Sunday was really a tale of two halves in terms of habitats, with raptors being the constant theme throughout the day. The golf course was STILL closed so the father son birding tag team hit the RSPB reserves. Not only is he good company but my dad has a knack of seeing the slightest flourish of feather and has alerted me to a birds presence many times when I’ve had my eye to the telescope looking completely the wrong way. The old two pairs of eyes are better than one cliché it certainly is.
We didn’t set of till mid morning. The plan was to spend an hour or two at Fairburn Ings before nipping down the M62 to get the last few hours in at Blacktoft Sands. Surprisingly even though the weather had been milder and the bulk of the snow gone, large areas of water were still frozen. This was reflected in the number of birds seen. The highlight of many a trip to Fairburn is the Long Eared Owl roost and it didn’t disappoint today either, only one bird was present although the number at any one time does fluctuate. I’ve been before and seen five birds at the same roost site, but whether its one, five or fifteen, you can never get bored of seeing owls in the wild.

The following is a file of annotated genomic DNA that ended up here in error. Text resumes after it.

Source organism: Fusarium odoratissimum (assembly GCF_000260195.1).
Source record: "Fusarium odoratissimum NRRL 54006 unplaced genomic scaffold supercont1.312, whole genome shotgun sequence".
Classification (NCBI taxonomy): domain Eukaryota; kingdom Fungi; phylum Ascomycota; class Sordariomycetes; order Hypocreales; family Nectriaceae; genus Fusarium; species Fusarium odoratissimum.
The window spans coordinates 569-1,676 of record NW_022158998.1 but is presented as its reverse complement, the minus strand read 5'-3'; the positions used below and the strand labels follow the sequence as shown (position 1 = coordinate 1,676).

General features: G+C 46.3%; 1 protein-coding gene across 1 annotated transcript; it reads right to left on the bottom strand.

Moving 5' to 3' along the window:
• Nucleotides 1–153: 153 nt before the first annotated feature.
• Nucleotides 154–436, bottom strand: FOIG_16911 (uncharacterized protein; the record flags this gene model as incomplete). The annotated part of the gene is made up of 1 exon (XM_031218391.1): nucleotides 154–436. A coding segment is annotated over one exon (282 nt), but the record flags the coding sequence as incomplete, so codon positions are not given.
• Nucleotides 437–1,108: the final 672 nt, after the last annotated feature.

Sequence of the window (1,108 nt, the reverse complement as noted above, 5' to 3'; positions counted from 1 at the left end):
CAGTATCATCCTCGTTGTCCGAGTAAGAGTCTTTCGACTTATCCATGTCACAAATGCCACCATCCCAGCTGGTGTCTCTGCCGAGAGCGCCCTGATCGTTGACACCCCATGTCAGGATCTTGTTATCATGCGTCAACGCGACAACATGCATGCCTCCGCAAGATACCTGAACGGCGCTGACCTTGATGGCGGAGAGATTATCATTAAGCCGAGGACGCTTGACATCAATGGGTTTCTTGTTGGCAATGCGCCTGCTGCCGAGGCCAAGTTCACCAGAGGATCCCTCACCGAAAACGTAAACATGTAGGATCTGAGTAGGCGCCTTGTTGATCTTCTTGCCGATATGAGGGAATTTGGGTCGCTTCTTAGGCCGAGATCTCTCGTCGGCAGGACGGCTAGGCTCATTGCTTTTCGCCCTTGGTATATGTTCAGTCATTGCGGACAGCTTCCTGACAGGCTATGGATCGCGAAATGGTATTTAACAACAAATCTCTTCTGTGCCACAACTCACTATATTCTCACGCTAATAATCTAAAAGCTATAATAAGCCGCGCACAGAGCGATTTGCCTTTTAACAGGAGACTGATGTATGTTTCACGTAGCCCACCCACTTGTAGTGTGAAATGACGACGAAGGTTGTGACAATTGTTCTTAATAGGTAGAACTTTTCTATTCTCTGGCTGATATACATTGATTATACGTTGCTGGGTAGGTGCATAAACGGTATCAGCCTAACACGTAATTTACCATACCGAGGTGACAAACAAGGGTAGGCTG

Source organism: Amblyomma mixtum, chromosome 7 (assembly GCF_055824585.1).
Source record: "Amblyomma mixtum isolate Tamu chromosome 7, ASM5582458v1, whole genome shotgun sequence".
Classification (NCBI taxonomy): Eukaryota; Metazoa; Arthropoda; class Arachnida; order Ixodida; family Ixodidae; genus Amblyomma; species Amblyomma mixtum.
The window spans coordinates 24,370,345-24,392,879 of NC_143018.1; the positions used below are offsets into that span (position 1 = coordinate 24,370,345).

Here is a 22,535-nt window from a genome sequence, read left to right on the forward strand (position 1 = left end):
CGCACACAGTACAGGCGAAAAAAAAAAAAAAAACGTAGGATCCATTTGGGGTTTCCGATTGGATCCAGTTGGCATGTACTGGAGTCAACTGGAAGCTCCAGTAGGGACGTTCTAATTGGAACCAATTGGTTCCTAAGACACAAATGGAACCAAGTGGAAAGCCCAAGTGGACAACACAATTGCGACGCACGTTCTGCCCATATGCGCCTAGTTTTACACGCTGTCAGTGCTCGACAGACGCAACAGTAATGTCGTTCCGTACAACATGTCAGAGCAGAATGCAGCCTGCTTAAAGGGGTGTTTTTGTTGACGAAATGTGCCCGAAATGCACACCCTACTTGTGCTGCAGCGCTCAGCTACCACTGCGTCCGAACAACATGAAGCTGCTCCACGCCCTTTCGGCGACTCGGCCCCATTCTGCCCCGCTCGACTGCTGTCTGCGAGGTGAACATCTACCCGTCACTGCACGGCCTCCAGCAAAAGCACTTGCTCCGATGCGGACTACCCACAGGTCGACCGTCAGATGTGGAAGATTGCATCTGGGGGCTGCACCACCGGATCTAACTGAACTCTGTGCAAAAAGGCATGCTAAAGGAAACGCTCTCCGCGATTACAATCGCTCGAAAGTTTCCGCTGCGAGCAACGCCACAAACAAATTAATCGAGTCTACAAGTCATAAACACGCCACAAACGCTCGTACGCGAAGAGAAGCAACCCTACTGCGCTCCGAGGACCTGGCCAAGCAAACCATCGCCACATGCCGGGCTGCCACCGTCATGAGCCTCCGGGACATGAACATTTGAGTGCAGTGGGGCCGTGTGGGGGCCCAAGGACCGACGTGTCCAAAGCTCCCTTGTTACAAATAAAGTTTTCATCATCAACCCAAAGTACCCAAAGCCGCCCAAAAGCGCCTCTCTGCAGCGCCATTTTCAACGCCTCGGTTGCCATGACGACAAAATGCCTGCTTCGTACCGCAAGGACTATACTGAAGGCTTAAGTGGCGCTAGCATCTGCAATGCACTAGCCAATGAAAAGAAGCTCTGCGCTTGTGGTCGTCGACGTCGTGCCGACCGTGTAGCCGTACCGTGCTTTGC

Due to the recent conditions Blacktoft Sands had been closed for long periods as the access paths had become hazardous. Rather than trek out there to turn back we used the facilities and got the helpdesk at the visitors centre to phone up and check it was open before setting off, is that abusing the membership? A quick walk around the path before leaving produced 5 Willow Tit, all using the feeders along with good numbers of Tree Sparrow. Willow Tit are very localised birds never seen in any great quantities so a trip to Fairburn is worth it just for this alone. I’ve had singles in the past few years around a few local reservoirs in Huddersfield, none of these areas are a dead cert though. This may be even more so after the recent cold spell? Let’s hope not.
A nice male Chaffinch which frequented the feeding station
In terms of bird numbers, Blacktoft was quiet too but it’s the quality here that makes the place luring. Within seconds we had Marsh Harrier quartering the vast reedbeds, occasionally plunging down on unfortunate prey.
Merlin’s were active too but the real buzz was watching the ghost like aura of a hunting Barn Owl sweeping across the horizon pausing to hover before drifting away. That for me is birdwatching!
As dusk approached, small skeins of Greylag Geese came in, giving company to the franticly feeding lone Shelduck.
A Kestrel had an altercation with the Barn Owl who seemed to be hunting on “his” patch and before we knew it, it was coming dark. Engrossed in the surroundings we had lost track of time. On leaving the reserve, the surrounding fields had feeding Roe Deer and Brown Hare which put the icing on the cake for a superb afternoon.